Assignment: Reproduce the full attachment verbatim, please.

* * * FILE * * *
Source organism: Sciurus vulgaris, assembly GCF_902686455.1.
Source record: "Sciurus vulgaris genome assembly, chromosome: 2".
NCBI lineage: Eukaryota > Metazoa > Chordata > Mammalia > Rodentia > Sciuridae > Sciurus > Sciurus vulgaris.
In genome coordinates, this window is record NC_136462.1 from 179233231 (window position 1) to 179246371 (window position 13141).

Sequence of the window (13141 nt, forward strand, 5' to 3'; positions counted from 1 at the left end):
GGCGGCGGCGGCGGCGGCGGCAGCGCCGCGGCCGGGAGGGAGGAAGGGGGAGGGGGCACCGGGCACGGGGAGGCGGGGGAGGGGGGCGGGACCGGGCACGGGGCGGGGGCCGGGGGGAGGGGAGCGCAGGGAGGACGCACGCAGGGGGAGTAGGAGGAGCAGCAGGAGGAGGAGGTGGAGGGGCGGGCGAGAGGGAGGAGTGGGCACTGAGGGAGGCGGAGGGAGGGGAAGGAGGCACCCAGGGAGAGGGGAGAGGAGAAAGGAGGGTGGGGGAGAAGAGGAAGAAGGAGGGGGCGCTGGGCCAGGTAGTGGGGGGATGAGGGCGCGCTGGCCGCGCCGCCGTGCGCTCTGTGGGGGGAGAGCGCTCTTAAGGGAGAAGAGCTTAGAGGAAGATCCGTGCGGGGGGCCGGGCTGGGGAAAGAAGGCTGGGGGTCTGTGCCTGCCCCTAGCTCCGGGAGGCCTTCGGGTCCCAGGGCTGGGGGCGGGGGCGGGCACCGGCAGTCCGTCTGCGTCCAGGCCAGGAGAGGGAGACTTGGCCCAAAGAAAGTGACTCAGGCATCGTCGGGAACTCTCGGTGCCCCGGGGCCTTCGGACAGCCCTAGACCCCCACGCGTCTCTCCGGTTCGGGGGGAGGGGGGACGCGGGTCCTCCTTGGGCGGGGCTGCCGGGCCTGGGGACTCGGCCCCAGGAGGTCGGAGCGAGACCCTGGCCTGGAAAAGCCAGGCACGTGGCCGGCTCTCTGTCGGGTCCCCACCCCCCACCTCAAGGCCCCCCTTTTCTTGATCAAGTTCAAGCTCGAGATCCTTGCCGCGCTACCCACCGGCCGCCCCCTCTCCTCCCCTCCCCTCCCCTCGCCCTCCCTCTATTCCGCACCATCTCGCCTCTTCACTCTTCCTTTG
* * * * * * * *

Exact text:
Source organism: Sciurus vulgaris, assembly GCF_902686455.1.
Source record: "Sciurus vulgaris genome assembly, chromosome: 2".
NCBI lineage: Eukaryota > Metazoa > Chordata > Mammalia > Rodentia > Sciuridae > Sciurus > Sciurus vulgaris.
In genome coordinates, this window is record NC_136462.1 from 179233231 (window position 1) to 179246371 (window position 13141).

Sequence of the window (13141 nt, forward strand, 5' to 3'; positions counted from 1 at the left end):
GGCGGCGGCGGCGGCGGCGGCAGCGCCGCGGCCGGGAGGGAGGAAGGGGGAGGGGGCACCGGGCACGGGGAGGCGGGGGAGGGGGGCGGGACCGGGCACGGGGCGGGGGCCGGGGGGAGGGGAGCGCAGGGAGGACGCACGCAGGGGGAGTAGGAGGAGCAGCAGGAGGAGGAGGTGGAGGGGCGGGCGAGAGGGAGGAGTGGGCACTGAGGGAGGCGGAGGGAGGGGAAGGAGGCACCCAGGGAGAGGGGAGAGGAGAAAGGAGGGTGGGGGAGAAGAGGAAGAAGGAGGGGGCGCTGGGCCAGGTAGTGGGGGGATGAGGGCGCGCTGGCCGCGCCGCCGTGCGCTCTGTGGGGGGAGAGCGCTCTTAAGGGAGAAGAGCTTAGAGGAAGATCCGTGCGGGGGGCCGGGCTGGGGAAAGAAGGCTGGGGGTCTGTGCCTGCCCCTAGCTCCGGGAGGCCTTCGGGTCCCAGGGCTGGGGGCGGGGGCGGGCACCGGCAGTCCGTCTGCGTCCAGGCCAGGAGAGGGAGACTTGGCCCAAAGAAAGTGACTCAGGCATCGTCGGGAACTCTCGGTGCCCCGGGGCCTTCGGACAGCCCTAGACCCCCACGCGTCTCTCCGGTTCGGGGGGAGGGGGGACGCGGGTCCTCCTTGGGCGGGGCTGCCGGGCCTGGGGACTCGGCCCCAGGAGGTCGGAGCGAGACCCTGGCCTGGAAAAGCCAGGCACGTGGCCGGCTCTCTGTCGGGTCCCCACCCCCCACCTCAAGGCCCCCCTTTTCTTGATCAAGTTCAAGCTCGAGATCCTTGCCGCGCTACCCACCGGCCGCCCCCTCTCCTCCCCTCCCCTCCCCTCGCCCTCCCTCTATTCCGCACCATCTCGCCTCTTCACTCTTCCTTTG